If you ever studied the American Revolutionary War in history class, you may remember reading about Baron Friedrich Wilhelm von Steuben, a military leader recruited by General George Washington to serve as the drillmaster of the Continental Army. Incredibly, von Steuben managed to turn a ragtag collection of farmers and stable boys into an officer corps that led the Americans to victory.

"Okay," you're thinking. "But what does that have to do with executive recruiting?"

Simple. General Washington's forces faced a well-trained army of British conscripts and Hessian mercenaries. If Washington was to level the playing field, he'd need to recruit a skilled outsider who knew the enemy and what it would take to defeat them - namely, Baron von Steuben. Washington knew he couldn't achieve victory with second-rate people - and neither can you.

In today's hyper-competitive environment, business is war! If you're going to win, only the best executives can lead the charge. Locating and enlisting these executives is what executive recruiting is all about.

What Is Executive Recruiting?


Executive recruiting is the act of locating, evaluating, assessing, and attracting a top-performing executive to an organization or company. Executive recruiting applies when

  • The search for a new executive hire must remain confidential.
  • The search is for an executive who will serve on the board or sit in the C-suite.
  • The skillset needed is rare or in short supply.
  • The annual salary is $150,000 or more.
  • The position is in another country.

Most business decisions are small. A single sale, choice, or interaction doesn't add much value to a company - or damage it much if it goes wrong. Recruiting an executive, however, is a big business decision - one that can add tremendous value or destroy a company altogether.

Recruiting an executive - the right executive - is the single greatest opportunity an organization has to improve both performance and culture in one stroke. The fresh thinking brought by a skilled leader can unleash innovation, empower employees, and generate wealth for the company.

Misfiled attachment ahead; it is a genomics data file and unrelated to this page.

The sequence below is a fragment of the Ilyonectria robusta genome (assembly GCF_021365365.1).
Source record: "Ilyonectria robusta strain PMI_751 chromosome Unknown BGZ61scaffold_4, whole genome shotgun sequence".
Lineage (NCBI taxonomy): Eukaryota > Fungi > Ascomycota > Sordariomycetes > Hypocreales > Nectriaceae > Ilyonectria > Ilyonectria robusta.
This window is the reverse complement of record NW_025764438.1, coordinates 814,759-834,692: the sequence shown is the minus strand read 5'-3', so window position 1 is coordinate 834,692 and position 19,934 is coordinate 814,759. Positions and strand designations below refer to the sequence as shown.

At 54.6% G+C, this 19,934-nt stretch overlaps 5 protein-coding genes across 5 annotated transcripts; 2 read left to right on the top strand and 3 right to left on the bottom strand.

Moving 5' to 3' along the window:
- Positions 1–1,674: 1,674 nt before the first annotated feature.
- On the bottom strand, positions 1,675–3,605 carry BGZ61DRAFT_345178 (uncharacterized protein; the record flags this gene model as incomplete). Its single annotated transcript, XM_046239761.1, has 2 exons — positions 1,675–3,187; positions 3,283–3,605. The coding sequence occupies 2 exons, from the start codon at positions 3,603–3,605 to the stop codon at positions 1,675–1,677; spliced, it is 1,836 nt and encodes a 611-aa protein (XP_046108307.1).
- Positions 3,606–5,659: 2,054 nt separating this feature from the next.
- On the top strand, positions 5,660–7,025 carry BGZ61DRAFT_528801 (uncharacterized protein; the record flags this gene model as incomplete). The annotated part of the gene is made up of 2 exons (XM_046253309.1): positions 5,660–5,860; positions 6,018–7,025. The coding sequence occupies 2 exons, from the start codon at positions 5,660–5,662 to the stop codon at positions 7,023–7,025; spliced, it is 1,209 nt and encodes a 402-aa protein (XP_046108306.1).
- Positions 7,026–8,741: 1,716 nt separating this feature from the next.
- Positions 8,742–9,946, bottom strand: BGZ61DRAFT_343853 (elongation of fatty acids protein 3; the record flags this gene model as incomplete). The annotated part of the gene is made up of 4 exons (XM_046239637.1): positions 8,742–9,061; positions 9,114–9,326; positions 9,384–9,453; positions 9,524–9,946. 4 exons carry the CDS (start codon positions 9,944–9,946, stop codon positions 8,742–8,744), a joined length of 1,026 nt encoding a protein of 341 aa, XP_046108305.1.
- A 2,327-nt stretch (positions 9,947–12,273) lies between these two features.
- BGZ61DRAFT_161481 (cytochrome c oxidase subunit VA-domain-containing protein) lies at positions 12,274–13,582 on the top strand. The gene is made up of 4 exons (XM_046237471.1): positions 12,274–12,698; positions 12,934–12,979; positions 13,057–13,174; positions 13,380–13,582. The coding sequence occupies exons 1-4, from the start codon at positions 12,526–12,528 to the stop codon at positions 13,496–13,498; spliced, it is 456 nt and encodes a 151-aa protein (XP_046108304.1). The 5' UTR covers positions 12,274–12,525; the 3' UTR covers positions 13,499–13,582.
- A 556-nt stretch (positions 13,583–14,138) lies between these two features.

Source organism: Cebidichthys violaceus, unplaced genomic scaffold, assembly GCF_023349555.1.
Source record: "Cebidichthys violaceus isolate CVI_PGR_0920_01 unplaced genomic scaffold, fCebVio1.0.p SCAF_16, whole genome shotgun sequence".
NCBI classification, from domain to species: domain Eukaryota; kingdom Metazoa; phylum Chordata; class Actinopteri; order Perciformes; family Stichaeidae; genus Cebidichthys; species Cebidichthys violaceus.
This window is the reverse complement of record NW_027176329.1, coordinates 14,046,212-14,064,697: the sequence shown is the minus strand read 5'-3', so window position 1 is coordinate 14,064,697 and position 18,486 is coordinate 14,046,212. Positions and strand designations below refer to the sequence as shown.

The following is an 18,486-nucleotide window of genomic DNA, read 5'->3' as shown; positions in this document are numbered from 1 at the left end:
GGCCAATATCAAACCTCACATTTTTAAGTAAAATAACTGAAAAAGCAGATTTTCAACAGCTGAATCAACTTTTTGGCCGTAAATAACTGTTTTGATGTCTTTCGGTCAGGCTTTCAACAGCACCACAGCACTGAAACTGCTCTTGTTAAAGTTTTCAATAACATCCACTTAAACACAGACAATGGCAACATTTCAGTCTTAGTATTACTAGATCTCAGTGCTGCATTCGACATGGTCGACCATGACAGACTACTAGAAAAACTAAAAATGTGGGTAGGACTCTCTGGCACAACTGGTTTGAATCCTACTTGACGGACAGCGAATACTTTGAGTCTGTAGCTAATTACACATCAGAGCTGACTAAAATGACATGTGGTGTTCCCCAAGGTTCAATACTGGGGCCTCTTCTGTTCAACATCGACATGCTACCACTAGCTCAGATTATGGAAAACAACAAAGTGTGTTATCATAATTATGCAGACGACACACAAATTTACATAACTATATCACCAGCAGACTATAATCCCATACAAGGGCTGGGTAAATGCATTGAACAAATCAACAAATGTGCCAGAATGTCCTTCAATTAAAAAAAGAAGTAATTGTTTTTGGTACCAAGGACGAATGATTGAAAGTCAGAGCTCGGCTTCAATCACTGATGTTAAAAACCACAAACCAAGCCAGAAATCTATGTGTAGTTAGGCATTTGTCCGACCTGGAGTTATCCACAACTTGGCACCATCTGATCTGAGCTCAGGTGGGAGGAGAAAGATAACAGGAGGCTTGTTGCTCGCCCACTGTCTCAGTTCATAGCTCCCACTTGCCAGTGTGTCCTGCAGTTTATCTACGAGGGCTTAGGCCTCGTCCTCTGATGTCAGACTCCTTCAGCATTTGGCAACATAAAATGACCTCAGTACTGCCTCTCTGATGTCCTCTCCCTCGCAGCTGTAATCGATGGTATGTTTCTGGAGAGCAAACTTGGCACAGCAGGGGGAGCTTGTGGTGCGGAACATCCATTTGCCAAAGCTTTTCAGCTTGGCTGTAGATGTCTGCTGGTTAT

Hiring the wrong executive is another story altogether. A bad hire can mortally wound an organization and cause ripple effects throughout the entire economy.

Recruiting an executive can make or break an organization.

Given its importance, it should come as no surprise that executive recruiting is, well, hard. Indeed, few initiatives are as demanding, disruptive, or strategically challenging as a leadership search. But when it's successful, executive recruiting is the only initiative that can move an organization or group to the next level.

Ace of Case: The Business Case for Executive Recruiting


According to a study by BTS Group and the Economist Intelligence Unit called "Cracking the Code: The Secrets of Successful Strategy Execution," companies with great leaders significantly outperform their peers. Great leadership is also a prerequisite for strong employee engagement. That's a big deal, say David MacLeod and Nita Clarke, authors of a report called "Engaging for Success: Enhancing Performance through Employee Engagement." Here's why:

  • Companies with low engagement scores earn an operating income 32.7 percent lower than companies with more engaged employees.
  • Companies with a highly engaged workforce experience a 19.2 percent growth in operating income over a 12-month period.

A study by the Corporate Leadership Council called "Driving Performance and Retention through Employee Engagement" revealed similar findings - most notably that companies with engaged employees grow profits as much as three times faster than competitors with a nonengaged workforce. And a 2013 report by Gallup, "State of the Global Workplace," finds that engaged workplaces

are engines of job creation around the world. Companies with highly engaged workforces outperform their peers by 147 percent in earnings per share so it should come as no surprise that the companies with the most engaged employees have excellent leadership.